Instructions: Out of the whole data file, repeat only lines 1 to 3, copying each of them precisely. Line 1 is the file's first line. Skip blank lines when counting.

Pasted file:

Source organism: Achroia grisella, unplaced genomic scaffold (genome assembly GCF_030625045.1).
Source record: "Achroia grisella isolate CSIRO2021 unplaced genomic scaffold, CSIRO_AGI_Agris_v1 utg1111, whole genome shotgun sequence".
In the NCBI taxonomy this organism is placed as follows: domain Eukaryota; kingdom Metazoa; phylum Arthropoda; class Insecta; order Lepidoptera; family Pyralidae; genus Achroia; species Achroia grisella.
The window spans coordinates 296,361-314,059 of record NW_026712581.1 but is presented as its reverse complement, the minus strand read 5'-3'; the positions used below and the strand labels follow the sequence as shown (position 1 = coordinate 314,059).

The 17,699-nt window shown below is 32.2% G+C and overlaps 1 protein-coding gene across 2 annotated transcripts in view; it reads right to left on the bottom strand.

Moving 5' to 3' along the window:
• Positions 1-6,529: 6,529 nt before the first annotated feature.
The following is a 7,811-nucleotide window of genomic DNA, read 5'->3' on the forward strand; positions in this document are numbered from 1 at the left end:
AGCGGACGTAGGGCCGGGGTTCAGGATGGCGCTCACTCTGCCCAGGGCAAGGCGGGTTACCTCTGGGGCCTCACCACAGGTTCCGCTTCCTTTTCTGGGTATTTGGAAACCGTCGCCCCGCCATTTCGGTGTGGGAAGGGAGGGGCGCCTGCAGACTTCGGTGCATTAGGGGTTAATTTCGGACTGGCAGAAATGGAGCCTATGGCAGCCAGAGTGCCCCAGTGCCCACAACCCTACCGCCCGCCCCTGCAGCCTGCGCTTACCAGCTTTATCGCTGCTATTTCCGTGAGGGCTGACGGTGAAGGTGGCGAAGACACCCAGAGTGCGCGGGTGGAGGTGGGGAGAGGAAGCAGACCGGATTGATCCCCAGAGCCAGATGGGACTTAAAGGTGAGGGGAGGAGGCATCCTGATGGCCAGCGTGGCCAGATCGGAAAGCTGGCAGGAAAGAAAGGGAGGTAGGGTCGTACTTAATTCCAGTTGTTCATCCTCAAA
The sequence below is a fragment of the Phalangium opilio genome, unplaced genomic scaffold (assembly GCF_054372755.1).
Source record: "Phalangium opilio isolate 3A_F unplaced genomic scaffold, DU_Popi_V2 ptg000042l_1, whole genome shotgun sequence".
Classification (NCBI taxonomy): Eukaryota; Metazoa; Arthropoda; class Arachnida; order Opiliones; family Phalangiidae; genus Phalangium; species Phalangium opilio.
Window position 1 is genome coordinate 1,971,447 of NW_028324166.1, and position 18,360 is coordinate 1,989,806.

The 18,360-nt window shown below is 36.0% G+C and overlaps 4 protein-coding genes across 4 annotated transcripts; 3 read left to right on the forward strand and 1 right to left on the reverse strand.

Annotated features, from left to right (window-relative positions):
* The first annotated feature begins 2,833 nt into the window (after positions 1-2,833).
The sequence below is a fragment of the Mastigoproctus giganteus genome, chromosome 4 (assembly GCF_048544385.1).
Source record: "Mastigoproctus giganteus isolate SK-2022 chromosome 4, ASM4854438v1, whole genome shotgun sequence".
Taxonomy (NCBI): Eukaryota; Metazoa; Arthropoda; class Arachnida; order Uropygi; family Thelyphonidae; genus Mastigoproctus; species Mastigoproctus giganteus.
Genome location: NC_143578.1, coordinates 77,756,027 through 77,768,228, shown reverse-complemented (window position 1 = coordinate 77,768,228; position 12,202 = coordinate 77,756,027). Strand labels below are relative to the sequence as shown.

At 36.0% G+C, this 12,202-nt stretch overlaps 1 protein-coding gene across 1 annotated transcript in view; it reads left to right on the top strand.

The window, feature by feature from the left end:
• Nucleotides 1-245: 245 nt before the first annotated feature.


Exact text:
Source organism: Achroia grisella, unplaced genomic scaffold (genome assembly GCF_030625045.1).
Source record: "Achroia grisella isolate CSIRO2021 unplaced genomic scaffold, CSIRO_AGI_Agris_v1 utg1111, whole genome shotgun sequence".
In the NCBI taxonomy this organism is placed as follows: domain Eukaryota; kingdom Metazoa; phylum Arthropoda; class Insecta; order Lepidoptera; family Pyralidae; genus Achroia; species Achroia grisella.